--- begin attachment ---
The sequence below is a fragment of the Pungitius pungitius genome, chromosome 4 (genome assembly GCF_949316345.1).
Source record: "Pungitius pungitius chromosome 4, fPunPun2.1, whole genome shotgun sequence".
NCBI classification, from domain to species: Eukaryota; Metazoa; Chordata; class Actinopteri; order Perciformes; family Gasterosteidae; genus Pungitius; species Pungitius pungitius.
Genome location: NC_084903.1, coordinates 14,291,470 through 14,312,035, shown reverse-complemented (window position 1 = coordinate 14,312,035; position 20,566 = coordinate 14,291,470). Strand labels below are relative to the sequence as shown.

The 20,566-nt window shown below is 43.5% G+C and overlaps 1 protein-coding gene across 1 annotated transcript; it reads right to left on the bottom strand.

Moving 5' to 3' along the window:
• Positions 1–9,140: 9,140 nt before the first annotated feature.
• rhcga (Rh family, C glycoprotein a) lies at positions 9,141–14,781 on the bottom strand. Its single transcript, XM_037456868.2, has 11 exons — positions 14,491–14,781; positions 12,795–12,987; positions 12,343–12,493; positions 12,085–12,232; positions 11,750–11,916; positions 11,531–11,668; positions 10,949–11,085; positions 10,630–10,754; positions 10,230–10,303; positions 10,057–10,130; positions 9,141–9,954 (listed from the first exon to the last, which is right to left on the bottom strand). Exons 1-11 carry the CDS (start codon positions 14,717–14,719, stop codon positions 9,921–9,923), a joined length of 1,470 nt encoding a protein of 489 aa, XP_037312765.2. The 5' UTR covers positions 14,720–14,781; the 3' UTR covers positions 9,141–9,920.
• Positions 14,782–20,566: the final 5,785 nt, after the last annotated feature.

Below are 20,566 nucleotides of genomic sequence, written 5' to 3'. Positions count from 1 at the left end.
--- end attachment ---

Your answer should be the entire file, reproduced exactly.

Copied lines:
The sequence below is a fragment of the Pungitius pungitius genome, chromosome 4 (genome assembly GCF_949316345.1).
Source record: "Pungitius pungitius chromosome 4, fPunPun2.1, whole genome shotgun sequence".
NCBI classification, from domain to species: Eukaryota; Metazoa; Chordata; class Actinopteri; order Perciformes; family Gasterosteidae; genus Pungitius; species Pungitius pungitius.
Genome location: NC_084903.1, coordinates 14,291,470 through 14,312,035, shown reverse-complemented (window position 1 = coordinate 14,312,035; position 20,566 = coordinate 14,291,470). Strand labels below are relative to the sequence as shown.

The 20,566-nt window shown below is 43.5% G+C and overlaps 1 protein-coding gene across 1 annotated transcript; it reads right to left on the bottom strand.

Moving 5' to 3' along the window:
• Positions 1–9,140: 9,140 nt before the first annotated feature.
• rhcga (Rh family, C glycoprotein a) lies at positions 9,141–14,781 on the bottom strand. Its single transcript, XM_037456868.2, has 11 exons — positions 14,491–14,781; positions 12,795–12,987; positions 12,343–12,493; positions 12,085–12,232; positions 11,750–11,916; positions 11,531–11,668; positions 10,949–11,085; positions 10,630–10,754; positions 10,230–10,303; positions 10,057–10,130; positions 9,141–9,954 (listed from the first exon to the last, which is right to left on the bottom strand). Exons 1-11 carry the CDS (start codon positions 14,717–14,719, stop codon positions 9,921–9,923), a joined length of 1,470 nt encoding a protein of 489 aa, XP_037312765.2. The 5' UTR covers positions 14,720–14,781; the 3' UTR covers positions 9,141–9,920.
• Positions 14,782–20,566: the final 5,785 nt, after the last annotated feature.

Below are 20,566 nucleotides of genomic sequence, written 5' to 3'. Positions count from 1 at the left end.